Molten Salt Chemistry

We all know the secret to good cooking is to use good ingredients. The same goes for preparation and maintenance of a molten salt reactor coolant. The salts in their purest form are the most chemically stable and least likely to cause corrosion of high-temperature systems. In general, halide salts such as fluorides and chlorides are hygroscopic and tricky to purify. The introduction of salt impurities such as moisture or corrosion products has the potential to make salts more corrosive. UW-Madison has the technology to make and purify fluoride and chlorides salts for its corrosion research and has developed analytical chemistry and electrochemical methods to characterize its salts.

A comparison of LiF-BeF2 (66-34 wt.%) made at the University of Wisconsin-Madison. From left to right: re-purified MSRE coolant salt, salt melted in open atmosphere from raw components, salt melted in a glove box from raw components [1].

Salt characterization is an essential part of molten salt corrosion research. The group aims to develop in situ electrochemical tools that can be utilized in both the laboratory and plant setting. Techniques for measuring the oxidizing nature of the molten salt help predict the tendency of a salt chemistry to corrode various materials [2]. Voltammetry techniques, such as cyclic voltammetry, identify and measure the levels of various corrosion products in molten salt[1], [3]. These techniques enable more responsive salt chemistry monitoring and control for MSRs.

Cyclic voltammograms of molten FLiBe salt samples with various impurity additions at 650˚C. Scan rate was 80 mV/sec. Peak 2a and 2c correspond to the oxidation and reduction of chromium and chromium fluoride. Peak 4a and 4c correspond to the oxidation and reduction of iron and iron fluoride [3].

Future Work

  • Purification and characterization of FLiNaK and FLiBe.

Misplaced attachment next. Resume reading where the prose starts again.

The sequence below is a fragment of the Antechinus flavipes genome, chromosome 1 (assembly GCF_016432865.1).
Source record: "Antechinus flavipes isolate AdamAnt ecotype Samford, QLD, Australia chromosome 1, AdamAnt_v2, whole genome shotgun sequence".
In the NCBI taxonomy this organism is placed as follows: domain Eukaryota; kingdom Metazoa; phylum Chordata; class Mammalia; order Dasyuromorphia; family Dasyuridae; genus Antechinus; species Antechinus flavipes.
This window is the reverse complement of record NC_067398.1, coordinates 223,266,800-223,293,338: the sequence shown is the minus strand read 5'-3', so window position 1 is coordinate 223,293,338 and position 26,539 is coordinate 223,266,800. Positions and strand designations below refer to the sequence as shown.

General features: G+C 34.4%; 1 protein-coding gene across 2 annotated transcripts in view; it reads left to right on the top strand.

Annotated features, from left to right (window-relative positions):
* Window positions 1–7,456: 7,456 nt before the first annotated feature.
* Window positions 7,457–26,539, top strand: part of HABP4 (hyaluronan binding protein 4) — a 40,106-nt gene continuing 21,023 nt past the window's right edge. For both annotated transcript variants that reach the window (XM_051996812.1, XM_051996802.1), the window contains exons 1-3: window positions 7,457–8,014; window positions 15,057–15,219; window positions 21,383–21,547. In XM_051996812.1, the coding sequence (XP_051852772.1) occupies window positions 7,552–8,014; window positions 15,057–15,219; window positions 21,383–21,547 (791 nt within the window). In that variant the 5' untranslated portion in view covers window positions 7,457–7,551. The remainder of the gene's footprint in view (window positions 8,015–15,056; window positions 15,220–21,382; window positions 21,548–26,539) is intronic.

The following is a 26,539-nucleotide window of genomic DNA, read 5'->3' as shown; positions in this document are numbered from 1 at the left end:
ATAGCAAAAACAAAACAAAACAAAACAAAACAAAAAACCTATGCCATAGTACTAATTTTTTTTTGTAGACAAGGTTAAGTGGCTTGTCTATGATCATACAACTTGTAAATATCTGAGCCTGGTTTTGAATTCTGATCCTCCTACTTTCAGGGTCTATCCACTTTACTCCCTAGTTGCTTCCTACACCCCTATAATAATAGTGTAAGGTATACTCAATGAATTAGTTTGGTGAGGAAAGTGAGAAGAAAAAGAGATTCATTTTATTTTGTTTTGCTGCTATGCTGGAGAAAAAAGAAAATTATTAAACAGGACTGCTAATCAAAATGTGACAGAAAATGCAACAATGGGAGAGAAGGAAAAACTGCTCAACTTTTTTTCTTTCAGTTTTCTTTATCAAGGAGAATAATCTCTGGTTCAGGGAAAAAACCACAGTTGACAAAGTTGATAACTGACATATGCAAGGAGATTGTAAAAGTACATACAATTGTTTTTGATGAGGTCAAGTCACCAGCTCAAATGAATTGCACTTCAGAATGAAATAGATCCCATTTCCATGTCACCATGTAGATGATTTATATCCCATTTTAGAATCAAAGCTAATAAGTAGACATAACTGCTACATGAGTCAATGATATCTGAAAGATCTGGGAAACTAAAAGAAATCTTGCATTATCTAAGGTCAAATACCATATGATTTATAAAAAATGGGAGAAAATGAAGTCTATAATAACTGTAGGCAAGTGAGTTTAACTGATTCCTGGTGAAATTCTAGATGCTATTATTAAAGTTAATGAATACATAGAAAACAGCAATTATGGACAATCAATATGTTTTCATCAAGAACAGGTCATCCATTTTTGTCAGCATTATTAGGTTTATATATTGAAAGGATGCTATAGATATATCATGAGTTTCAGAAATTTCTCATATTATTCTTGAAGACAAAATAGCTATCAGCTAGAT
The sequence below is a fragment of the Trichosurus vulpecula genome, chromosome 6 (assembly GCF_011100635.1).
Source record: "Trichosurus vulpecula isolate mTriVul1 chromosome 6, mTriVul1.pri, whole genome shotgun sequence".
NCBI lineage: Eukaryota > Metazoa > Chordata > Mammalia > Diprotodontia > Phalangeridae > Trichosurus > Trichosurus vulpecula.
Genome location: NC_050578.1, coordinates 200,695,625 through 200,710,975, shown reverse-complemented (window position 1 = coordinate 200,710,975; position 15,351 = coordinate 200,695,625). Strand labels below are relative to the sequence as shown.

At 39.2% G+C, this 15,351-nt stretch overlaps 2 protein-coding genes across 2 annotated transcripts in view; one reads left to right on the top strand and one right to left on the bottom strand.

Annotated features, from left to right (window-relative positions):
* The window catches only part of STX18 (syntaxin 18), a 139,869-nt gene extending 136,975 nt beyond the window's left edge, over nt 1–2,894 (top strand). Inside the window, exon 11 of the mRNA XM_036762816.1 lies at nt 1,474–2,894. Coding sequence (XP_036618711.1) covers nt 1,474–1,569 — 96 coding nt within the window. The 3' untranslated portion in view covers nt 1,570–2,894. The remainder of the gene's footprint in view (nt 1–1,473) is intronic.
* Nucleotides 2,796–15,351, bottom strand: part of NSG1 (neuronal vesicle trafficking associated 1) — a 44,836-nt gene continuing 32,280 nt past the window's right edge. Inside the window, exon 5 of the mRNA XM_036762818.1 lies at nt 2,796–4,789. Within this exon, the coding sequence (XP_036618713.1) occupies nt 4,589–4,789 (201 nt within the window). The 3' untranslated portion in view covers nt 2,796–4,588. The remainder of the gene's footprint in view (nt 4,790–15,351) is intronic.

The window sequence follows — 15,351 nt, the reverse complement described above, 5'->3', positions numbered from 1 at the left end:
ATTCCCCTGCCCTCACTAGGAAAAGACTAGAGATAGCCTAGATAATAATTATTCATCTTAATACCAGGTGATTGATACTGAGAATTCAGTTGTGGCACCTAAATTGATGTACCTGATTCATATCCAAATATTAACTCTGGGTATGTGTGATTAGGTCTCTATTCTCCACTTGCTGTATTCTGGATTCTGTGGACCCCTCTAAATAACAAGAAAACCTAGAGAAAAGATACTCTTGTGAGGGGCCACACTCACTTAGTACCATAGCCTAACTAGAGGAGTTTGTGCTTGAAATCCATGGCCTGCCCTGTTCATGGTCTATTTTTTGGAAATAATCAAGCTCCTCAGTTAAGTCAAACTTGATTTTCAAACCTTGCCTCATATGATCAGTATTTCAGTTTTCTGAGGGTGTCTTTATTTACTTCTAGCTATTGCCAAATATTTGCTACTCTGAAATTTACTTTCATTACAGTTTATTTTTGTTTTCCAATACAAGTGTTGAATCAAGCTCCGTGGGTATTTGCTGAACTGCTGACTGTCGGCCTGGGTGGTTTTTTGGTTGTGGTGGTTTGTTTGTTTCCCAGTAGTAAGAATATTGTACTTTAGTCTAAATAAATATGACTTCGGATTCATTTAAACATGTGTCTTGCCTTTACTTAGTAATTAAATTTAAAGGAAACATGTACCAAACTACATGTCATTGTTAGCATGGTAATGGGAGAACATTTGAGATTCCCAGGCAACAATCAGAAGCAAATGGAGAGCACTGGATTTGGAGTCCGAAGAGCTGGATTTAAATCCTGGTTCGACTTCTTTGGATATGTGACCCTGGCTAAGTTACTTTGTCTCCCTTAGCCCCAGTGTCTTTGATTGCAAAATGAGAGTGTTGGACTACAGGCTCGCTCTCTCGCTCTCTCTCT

• Evaluation of new experimental alloys using potentiodynamic polarization techniques.
  • Pre and post characterization of salts used in corrosion experimentation.
  • In situ electrochemical salt characterization during corrosion.



[1]          C. W. Forsberg, P. F. Peterson, K. Sridharan, L. Hu, M. Fratoni, and A. K. Prinja, “Integrated FHR technology development: Tritium management, materials testing, salt chemistry control, thermal hydraulics and neutronics, associated benchmarking and commercial basis,” Massachusetts Inst. of Technology (MIT), Cambridge, MA (United States). Center for Advanced Nuclear Energy Systems (CANES); Univ. of California, Berkeley, CA (United States); Univ. of Wisconsin, Madison, WI (United States); Univ. of New Mexico, Albuquerque, NM (United States), DOE-MIT-0008285, Oct. 2018.

[2]          B. Kelleher, K. Dolan, M. Anderson, and K. Sridharan, “Observed Redox Potential Range of Li 2 BeF 4 Using a Dynamic Reference Electrode,” Nucl. Technol., vol. 195, no. 3, pp. 239–252, 2016.

[3]          W. H. Doniger and K. Sridharan, “Application of voltammetry for quantitative analysis of chromium in molten 2LiF-BeF2 (FLiBe) salt,” J. Electroanal. Chem., vol. 838, pp. 73–81, Apr. 2019.